A new set of rules that the Union government proposed to introduce to administer the country’s environment clearance regime raised renewed ecological concerns in India’s Northeast and other tribal areas, that have 60 percent of the country’s forest cover.
Experts are of the view that once the rules, proposed in the draft Environment Impact Assessment (EIA) notification 2020, are implemented, many projects stuck in India’s Northeast and other tribal areas due to ecological concerns will get easy clearance, undermining environmental impact.
On March 23, just a day before the country went into lockdown to prevent the spread of COVID-19, the government released the draft notification to replace the EIA notification 2006.
Following the release, the Ministry of Environment, Forest and Climate change (MoEFCC) had set a June-30 deadline for stakeholders to put forth their objections and views. The Delhi High Court on Monday (June 29), however, extended the time period for filing objections till August 11.
Legal experts and tribal rights activists say the notification seeks to alter 12 out of 14 clauses of the 2006 executive order and several statutory provisions emphasizing on “ease of doing business”, particularly with regard to infrastructure projects and exploration of natural resources.
Director of the New Delhi-based Rights and Risks Analysis Group (RRAG) Suhas Chakma said the draft EIA would legitimise violation of environment protection laws, dilute public consultation process, and provide discretionary powers to authorities to clear any project labelling them as “of national interest.”
The Indigenous Lawyers Association of India, which is a network of tribal lawyers, also took serious exception to the contents of the draft notification, pointing out that Northeast and other tribal areas of the country would naturally be the most affected if this executive order comes into force.
The association, established earlier this year to uphold existing legal rights of the indigenous communities, dubbed the draft notification an instrument to “grab tribal lands and forests.”
In a letter addressed to the Environment Ministry on June 30, it demanded immediate withdrawal of the “unconstitutional draft”. It said if the draft was not withdrawn or changed to comply with constitutional propriety, then it would be subject to challenge before the Supreme Court as “allowing an executive order to override, amend or alter statutory provisions amounts to inviting anarchy in the country.”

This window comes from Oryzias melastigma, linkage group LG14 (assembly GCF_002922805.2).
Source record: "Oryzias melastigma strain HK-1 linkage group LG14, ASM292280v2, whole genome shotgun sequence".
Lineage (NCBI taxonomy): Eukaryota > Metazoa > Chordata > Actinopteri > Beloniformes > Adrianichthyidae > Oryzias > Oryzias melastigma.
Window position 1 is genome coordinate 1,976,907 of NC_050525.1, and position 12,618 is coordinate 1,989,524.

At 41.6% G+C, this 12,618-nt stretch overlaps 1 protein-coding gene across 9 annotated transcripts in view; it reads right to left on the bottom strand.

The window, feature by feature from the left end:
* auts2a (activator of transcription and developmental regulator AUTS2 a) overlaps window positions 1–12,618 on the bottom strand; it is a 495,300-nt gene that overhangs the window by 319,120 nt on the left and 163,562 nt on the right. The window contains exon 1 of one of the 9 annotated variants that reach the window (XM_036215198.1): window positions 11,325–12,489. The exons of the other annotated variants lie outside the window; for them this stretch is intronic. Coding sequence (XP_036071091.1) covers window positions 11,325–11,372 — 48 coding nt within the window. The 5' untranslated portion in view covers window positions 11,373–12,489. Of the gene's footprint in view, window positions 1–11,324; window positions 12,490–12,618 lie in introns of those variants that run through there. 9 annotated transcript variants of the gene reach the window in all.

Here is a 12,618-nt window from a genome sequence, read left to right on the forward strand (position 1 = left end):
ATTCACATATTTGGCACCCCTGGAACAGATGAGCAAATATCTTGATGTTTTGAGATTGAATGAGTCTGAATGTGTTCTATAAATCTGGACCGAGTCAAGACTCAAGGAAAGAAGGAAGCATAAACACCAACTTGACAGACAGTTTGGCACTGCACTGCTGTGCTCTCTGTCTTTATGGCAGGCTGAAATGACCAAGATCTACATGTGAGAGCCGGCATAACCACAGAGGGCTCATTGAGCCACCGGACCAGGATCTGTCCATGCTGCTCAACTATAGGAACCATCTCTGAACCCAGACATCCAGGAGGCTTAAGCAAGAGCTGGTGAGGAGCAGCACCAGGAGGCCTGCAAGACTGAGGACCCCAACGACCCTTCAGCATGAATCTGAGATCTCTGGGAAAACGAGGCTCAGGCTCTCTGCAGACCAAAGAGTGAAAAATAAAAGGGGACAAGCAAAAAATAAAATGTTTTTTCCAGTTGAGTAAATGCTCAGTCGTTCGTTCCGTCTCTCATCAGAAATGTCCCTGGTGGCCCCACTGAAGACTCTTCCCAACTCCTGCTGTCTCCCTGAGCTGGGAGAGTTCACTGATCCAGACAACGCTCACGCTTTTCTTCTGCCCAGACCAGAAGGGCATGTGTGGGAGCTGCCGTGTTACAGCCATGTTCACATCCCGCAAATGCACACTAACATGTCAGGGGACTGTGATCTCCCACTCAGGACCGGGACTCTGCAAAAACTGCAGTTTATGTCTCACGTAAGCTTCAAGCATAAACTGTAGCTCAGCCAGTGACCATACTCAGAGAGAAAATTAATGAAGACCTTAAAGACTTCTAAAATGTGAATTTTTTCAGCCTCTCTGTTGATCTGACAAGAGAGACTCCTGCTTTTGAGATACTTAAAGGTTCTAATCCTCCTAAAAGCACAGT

The draft exempts a long list of projects from environmental clearance under “security” or “strategic considerations”. But it does not define what constitutes “security” or “strategic considerations”.
Among others, it also seeks to override the powers of the Gram Sabha guaranteed under the Panchayats (Extension to the Scheduled Areas) Act 1996, and the Scheduled Tribes and Other Traditional Forest Dwellers Act 2006 to grant approval or consent to any project in tribal/forest areas.
Those who have analysed the draft said it would help the government to push through any project under the garb of “security” or “strategic considerations” overlooking environmental or land related issues.
For instance, the 3097-MW Dibang Valley Hydropower project in Arunachal Pradesh is embroiled in environmental controversy as it will require felling of over 2.7 lakh trees, and will pose a serious threat to Dibang Wildlife Sanctuary, a tiger habitat.
The project will also submerge 4,009 hectares of land and push back water of Dibang river by 43 km upstream. About 43 villages of Idu-Mishmi tribe will be directly affected by the project’s dam – the largest in India and the world’s tallest concrete gravity dam with a height of 288 metres.
Besides, oil and natural gas exploration works in several blocks owned by companies, including that of Oil India and Anil Agarwal-led Vedanta, are stuck over forest and wildlife clearance issues.
“Works can be resumed in these projects without complying with environmental norms if the new notification becomes rules,” said Dilip Kanti Chakma, president of the ILAI.
The new rules would also provide lots of leeway to circumvent land rights of tribals and environment protection laws while undertaking commercial mining of 41 coal blocks the government recently opened for private players, Chakma said.